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Chapter 11 : Nucleic Acid Amplification by Polymerase Chain Reaction

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Nucleic Acid Amplification by Polymerase Chain Reaction, Page 1 of 2

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Abstract:

Nucleic acid detection methods have been rapidly evolving and play an important role in viral detection and quantification. One technology which emerged in the 1990s, polymerase chain reaction, better known as PCR, has established itself as a primary tool for molecular biology. In fact, this technology has been so widely adopted in the clinical virology laboratory it has, in many cases, completely replaced culture. At its core, PCR is a straightforward chemical reaction whereby one strand of template DNA is exponentially amplified. This chapter will give an overview of different PCR technologies available, as well as the strength and weaknesses of each. For a more in-depth review of their applications in the clinical laboratory, the reader is directed to the appropriate chapter(s) elsewhere in this text.

Citation: Cárdenas A, Alby K. 2016. Nucleic Acid Amplification by Polymerase Chain Reaction, p 129-136. In Loeffelholz M, Hodinka R, Young S, Pinsky B (ed), Clinical Virology Manual, Fifth Edition. ASM Press, Washington, DC. doi: 10.1128/9781555819156.ch11
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Figures

Image of FIGURE 1
FIGURE 1

Conventional PCR. Start at top, the dsDNA strands are heated causing them to denature. As the solution cools, the two primers anneal to opposite strands of the target DNA (right). The DNA polymerase then extends the primers creating new DNA strands complementary to the target sequence (bottom). The old and new strands serve as templates for further DNA synthesis during the next cycle. dNTPs, deoxynucleoside triphosphates.

Citation: Cárdenas A, Alby K. 2016. Nucleic Acid Amplification by Polymerase Chain Reaction, p 129-136. In Loeffelholz M, Hodinka R, Young S, Pinsky B (ed), Clinical Virology Manual, Fifth Edition. ASM Press, Washington, DC. doi: 10.1128/9781555819156.ch11
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Image of FIGURE 2
FIGURE 2

Nested PCR. The first primer set is used to amplify the target DNA. The product of this first PCR is diluted and serves as the template for a second PCR reaction. The primers of the second reaction are “nested” more centrally than those of the first reaction. If the first reaction amplified the specific target of interest, the second set of primers anneal and generate a new product (A). If the first reaction generated a nonspecific amplicon, the second set of primers will not anneal and no product will be formed (B).

Citation: Cárdenas A, Alby K. 2016. Nucleic Acid Amplification by Polymerase Chain Reaction, p 129-136. In Loeffelholz M, Hodinka R, Young S, Pinsky B (ed), Clinical Virology Manual, Fifth Edition. ASM Press, Washington, DC. doi: 10.1128/9781555819156.ch11
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Image of FIGURE 3
FIGURE 3

TaqMan probes. As the upstream primer is extended, the DNA polymerase (black oval) reaches the probe, which is displaced and digested by the 5′ to 3′ nuclease activity of the polymerase. Once the reporter and quencher molecules are separated an increase in fluorescence is observed from the reporter molecule.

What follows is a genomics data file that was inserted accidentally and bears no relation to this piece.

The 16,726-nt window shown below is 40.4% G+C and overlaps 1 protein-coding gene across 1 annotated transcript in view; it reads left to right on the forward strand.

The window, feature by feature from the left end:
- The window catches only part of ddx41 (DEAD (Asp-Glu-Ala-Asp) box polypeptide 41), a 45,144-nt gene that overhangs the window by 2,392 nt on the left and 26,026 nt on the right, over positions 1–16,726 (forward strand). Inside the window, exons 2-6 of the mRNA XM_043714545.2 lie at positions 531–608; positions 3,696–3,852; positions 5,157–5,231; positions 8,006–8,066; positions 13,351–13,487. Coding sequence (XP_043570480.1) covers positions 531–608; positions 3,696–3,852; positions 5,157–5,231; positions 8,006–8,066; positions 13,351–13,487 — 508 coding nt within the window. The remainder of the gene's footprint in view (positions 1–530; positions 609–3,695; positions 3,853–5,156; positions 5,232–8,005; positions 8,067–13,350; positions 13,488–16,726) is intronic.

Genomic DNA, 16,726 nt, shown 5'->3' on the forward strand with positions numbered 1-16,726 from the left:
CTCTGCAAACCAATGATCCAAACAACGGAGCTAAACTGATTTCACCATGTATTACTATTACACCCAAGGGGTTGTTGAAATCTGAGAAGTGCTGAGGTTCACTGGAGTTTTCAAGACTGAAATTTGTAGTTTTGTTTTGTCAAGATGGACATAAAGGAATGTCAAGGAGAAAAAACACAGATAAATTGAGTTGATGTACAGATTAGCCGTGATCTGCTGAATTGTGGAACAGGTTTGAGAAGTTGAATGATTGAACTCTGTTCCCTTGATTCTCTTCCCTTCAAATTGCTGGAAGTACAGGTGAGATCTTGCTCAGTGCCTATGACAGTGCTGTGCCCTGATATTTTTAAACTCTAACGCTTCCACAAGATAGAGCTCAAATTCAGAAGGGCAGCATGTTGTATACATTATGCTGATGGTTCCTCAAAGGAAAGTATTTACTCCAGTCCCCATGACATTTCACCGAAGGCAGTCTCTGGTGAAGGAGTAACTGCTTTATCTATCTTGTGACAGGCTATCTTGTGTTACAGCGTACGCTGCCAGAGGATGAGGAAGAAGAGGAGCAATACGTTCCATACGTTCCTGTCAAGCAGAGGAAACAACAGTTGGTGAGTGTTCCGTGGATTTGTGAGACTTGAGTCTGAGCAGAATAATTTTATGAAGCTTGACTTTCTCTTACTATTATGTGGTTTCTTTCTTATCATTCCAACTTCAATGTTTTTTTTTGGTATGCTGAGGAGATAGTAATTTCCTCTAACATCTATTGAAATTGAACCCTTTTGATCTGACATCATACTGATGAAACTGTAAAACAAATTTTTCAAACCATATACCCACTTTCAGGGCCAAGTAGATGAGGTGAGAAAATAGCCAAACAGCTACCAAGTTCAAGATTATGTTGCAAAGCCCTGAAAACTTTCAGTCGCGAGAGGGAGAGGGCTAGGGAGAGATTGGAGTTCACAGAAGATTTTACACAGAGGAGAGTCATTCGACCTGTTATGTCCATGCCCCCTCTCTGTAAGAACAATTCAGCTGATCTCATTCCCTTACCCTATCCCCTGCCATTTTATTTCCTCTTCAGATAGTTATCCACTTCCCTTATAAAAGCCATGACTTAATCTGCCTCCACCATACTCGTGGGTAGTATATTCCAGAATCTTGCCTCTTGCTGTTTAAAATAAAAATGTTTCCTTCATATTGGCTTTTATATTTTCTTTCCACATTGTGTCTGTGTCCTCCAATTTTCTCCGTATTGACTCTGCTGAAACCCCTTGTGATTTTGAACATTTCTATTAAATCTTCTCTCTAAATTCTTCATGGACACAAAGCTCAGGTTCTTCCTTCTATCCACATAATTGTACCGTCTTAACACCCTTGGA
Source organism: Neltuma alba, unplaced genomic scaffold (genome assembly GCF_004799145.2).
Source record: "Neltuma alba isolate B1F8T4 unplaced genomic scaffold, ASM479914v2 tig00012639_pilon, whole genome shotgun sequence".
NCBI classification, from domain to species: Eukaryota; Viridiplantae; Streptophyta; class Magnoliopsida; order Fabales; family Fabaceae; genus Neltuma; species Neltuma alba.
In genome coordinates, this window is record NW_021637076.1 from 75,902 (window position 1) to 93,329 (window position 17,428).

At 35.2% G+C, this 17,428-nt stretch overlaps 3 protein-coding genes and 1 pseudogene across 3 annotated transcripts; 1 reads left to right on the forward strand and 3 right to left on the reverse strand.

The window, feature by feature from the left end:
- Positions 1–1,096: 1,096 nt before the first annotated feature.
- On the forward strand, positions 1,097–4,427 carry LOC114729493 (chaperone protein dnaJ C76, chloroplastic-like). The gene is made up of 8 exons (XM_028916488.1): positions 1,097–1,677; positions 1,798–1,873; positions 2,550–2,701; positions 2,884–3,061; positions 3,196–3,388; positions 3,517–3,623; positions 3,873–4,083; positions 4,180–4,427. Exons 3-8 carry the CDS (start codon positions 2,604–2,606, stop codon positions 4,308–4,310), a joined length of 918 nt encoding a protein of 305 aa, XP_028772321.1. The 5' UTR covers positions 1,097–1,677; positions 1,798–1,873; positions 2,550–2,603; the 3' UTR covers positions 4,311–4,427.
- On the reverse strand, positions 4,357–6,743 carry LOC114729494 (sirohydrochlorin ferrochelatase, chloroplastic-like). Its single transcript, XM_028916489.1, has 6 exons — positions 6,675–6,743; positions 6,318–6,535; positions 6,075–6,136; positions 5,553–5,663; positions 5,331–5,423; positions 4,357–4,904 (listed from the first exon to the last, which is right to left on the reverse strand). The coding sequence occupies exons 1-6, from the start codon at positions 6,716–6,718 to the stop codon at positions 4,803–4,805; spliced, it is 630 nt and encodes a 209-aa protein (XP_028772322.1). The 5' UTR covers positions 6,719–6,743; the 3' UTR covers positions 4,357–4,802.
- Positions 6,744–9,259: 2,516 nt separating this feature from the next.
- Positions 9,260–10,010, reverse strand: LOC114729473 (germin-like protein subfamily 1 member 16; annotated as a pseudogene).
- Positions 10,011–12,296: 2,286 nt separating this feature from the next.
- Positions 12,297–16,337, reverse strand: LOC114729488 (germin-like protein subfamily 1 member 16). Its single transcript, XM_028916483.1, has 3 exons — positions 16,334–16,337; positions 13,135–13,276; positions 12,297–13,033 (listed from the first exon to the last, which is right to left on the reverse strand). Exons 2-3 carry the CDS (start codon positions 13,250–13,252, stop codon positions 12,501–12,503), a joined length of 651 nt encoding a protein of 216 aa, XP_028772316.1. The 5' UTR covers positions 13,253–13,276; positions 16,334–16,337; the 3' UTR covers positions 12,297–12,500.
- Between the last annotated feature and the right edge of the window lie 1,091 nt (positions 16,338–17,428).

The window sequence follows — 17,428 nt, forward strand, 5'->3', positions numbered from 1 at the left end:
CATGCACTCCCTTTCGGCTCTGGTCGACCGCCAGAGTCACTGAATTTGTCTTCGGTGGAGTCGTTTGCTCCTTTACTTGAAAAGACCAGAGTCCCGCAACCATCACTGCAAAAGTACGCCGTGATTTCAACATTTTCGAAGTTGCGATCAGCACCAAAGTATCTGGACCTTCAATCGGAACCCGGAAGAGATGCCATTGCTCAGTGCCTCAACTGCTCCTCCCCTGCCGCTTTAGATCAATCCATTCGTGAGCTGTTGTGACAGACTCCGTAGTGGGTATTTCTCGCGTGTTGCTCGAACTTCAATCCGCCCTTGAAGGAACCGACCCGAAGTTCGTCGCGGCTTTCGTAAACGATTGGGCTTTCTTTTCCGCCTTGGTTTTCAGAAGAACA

Citation: Cárdenas A, Alby K. 2016. Nucleic Acid Amplification by Polymerase Chain Reaction, p 129-136. In Loeffelholz M, Hodinka R, Young S, Pinsky B (ed), Clinical Virology Manual, Fifth Edition. ASM Press, Washington, DC. doi: 10.1128/9781555819156.ch11
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Image of FIGURE 4
FIGURE 4

Molecular beacon and Scorpion molecules. Molecular beacons are stem cell loop structures where the ends are self-complementary and the center portion is complementary to the target sequence. In the presence of a target sequence, the reporter and quencher molecules are separated and fluorescence is detected (A). Scorpion molecules are also stem-cell loop structures but have a primer added to their 5′ end. After initial extension of the target sequence, the loop unfolds and the loop-region of the probe hybridizes to the newly synthesized target sequence. Since the reporter is no longer in close proximity to the quencher, fluorescence emission takes place (B).

Citation: Cárdenas A, Alby K. 2016. Nucleic Acid Amplification by Polymerase Chain Reaction, p 129-136. In Loeffelholz M, Hodinka R, Young S, Pinsky B (ed), Clinical Virology Manual, Fifth Edition. ASM Press, Washington, DC. doi: 10.1128/9781555819156.ch11
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Image of FIGURE 5
FIGURE 5

Digital PCR. A sample of nucleic acid containing the target sequence (red) is partitioned into many individual cells. The partitions containing the target sequence are amplified causing signal to accumulate. The fraction of positive partitions is determined and the target concentration estimated.

Citation: Cárdenas A, Alby K. 2016. Nucleic Acid Amplification by Polymerase Chain Reaction, p 129-136. In Loeffelholz M, Hodinka R, Young S, Pinsky B (ed), Clinical Virology Manual, Fifth Edition. ASM Press, Washington, DC. doi: 10.1128/9781555819156.ch11
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Tables

Generic image for table
TABLE 1

Comparison of different PCR techniques

Citation: Cárdenas A, Alby K. 2016. Nucleic Acid Amplification by Polymerase Chain Reaction, p 129-136. In Loeffelholz M, Hodinka R, Young S, Pinsky B (ed), Clinical Virology Manual, Fifth Edition. ASM Press, Washington, DC. doi: 10.1128/9781555819156.ch11

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